What will it mean for Spain?
"Keeping Lopetegui would have left Spain weak anyway, because he cannot ask the players to forget everything and say it's all about the World Cup when he has been negotiating with Real Madrid. But now it leaves Spain headless.
"Players want everything to be calm and organised and with no doubts, they want to go to a World Cup just thinking about the games. There were little bits with Spain, little debates after the friendlies, like do we use a No 9, do we use David Silva on the right or left, if Sergio Busquets needs someone next to him and if he gets injured who replaces him…those now don't seem like very important decisions but will have a huge impact on how the team performs.
"Lopetegui was a clear defender of Diego Costa to be the No 9. Now will whoever replaces him go with no striker or with Iago Aspas? That changes everything and the dynamic is affected, there is no doubt about that."
"Fernando Hierro was absolutely crucial at the 2010 World Cup when Spain lost to Switzerland in their first game. He was director of football at the federation and he was the one calming everybody down and saying it's just one game, there is still the opportunity to progress if we keep doing what we have been doing. He was the calm force of that camp. He has the respect of everybody and he was there and was part of the talk with Rubiales and Sergio Ramos and Lopetegui.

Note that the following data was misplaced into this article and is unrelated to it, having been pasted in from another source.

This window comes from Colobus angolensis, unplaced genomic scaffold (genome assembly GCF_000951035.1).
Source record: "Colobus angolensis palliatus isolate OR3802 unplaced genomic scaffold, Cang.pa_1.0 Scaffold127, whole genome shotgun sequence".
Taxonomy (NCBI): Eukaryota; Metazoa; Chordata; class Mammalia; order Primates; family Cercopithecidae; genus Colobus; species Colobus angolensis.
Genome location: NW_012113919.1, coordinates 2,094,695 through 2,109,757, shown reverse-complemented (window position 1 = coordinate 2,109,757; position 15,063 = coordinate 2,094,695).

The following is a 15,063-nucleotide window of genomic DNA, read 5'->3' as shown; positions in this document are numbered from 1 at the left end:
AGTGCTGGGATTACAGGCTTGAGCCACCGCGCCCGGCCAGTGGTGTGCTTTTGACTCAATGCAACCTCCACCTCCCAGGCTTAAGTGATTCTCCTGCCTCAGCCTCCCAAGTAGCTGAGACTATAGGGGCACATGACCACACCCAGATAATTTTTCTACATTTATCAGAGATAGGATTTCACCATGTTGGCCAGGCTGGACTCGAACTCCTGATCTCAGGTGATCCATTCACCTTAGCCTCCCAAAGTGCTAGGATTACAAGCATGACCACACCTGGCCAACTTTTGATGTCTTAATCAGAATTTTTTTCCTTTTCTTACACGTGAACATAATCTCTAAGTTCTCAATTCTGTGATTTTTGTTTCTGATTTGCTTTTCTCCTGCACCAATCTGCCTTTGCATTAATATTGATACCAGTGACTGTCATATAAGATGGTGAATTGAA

"You won't see many changes in terms of the style but big decisions will have to be taken. Who plays with Busquets? Who plays as No 9 and where do you place Silva?
"It's a strong team with strong personalities. It's just two days before the Portugal game which doesn't make life easy but I don't think in the short term it will have too much of an effect and if Spain keep winning then it could help resolve any doubts. Now the focus is on the players to sort the situation which they haven't caused."